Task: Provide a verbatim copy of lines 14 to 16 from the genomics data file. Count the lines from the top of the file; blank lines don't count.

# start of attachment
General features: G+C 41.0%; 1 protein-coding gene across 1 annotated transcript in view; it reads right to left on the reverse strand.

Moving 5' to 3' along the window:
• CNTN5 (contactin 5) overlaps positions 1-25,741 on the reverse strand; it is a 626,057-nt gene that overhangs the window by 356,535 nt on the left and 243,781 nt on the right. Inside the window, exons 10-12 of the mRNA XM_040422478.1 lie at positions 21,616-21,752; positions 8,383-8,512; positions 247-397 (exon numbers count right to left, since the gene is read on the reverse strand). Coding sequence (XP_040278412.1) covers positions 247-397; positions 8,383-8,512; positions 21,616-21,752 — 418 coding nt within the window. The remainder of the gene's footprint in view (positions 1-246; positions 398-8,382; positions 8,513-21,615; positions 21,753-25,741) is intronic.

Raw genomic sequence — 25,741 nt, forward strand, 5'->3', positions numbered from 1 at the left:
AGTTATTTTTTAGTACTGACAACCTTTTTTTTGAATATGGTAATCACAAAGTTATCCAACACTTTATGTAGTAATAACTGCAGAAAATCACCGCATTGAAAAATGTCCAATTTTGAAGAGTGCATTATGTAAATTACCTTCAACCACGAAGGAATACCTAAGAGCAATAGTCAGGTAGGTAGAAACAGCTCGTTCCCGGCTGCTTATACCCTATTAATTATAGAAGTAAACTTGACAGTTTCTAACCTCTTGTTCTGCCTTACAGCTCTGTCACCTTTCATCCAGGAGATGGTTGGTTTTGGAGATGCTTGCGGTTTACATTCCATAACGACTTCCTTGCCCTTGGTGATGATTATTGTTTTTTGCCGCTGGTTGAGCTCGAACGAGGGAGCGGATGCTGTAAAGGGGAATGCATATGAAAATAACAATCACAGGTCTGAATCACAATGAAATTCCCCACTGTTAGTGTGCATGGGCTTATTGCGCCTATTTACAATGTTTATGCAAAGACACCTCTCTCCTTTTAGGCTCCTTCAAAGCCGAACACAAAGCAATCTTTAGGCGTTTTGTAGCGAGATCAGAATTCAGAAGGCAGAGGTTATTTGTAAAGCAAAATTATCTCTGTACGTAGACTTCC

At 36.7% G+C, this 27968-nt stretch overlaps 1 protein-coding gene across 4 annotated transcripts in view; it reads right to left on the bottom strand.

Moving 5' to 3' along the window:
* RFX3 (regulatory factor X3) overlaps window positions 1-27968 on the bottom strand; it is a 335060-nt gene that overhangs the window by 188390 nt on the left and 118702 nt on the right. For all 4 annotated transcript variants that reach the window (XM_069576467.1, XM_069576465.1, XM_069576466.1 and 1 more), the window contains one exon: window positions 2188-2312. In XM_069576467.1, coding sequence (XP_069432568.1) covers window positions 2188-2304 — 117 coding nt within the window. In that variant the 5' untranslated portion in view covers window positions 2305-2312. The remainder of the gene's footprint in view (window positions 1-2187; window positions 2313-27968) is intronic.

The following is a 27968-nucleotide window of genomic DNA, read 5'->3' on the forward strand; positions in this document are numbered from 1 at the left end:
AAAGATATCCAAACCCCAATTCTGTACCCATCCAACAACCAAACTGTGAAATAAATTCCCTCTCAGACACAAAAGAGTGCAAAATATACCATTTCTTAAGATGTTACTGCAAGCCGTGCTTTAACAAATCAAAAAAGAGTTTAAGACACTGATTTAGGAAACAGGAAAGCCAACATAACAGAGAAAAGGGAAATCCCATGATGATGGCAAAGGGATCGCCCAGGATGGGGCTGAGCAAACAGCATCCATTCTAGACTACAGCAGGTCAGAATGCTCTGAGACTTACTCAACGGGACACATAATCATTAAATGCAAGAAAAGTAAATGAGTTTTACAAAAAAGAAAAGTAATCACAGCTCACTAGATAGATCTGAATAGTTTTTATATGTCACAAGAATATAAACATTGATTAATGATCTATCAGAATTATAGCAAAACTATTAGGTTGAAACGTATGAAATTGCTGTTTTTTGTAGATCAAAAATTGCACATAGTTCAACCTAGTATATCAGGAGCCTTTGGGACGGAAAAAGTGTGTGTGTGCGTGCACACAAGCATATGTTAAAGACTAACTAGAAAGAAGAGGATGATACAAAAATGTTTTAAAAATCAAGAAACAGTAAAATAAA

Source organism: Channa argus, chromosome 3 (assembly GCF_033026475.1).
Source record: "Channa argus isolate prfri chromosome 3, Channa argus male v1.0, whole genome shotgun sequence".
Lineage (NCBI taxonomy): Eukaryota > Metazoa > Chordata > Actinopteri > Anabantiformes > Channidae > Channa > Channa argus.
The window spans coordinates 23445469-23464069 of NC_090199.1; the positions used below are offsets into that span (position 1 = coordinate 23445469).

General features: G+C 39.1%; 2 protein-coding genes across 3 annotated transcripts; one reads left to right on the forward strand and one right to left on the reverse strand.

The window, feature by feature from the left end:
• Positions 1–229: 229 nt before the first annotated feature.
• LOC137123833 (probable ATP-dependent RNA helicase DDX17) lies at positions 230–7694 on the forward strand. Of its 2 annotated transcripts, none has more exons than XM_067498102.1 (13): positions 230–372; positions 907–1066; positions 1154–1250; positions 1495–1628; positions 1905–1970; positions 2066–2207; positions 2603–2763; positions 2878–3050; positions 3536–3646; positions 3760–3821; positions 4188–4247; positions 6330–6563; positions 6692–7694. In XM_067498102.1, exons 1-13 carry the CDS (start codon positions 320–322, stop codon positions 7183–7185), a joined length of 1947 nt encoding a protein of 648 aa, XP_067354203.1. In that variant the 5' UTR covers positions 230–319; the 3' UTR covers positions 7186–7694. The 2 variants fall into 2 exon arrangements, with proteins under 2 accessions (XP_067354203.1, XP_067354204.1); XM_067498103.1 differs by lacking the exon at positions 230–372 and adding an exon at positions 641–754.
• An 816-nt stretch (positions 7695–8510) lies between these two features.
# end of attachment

The window spans coordinates 23445469-23464069 of NC_090199.1; the positions used below are offsets into that span (position 1 = coordinate 23445469).

General features: G+C 39.1%; 2 protein-coding genes across 3 annotated transcripts; one reads left to right on the forward strand and one right to left on the reverse strand.

The window, feature by feature from the left end: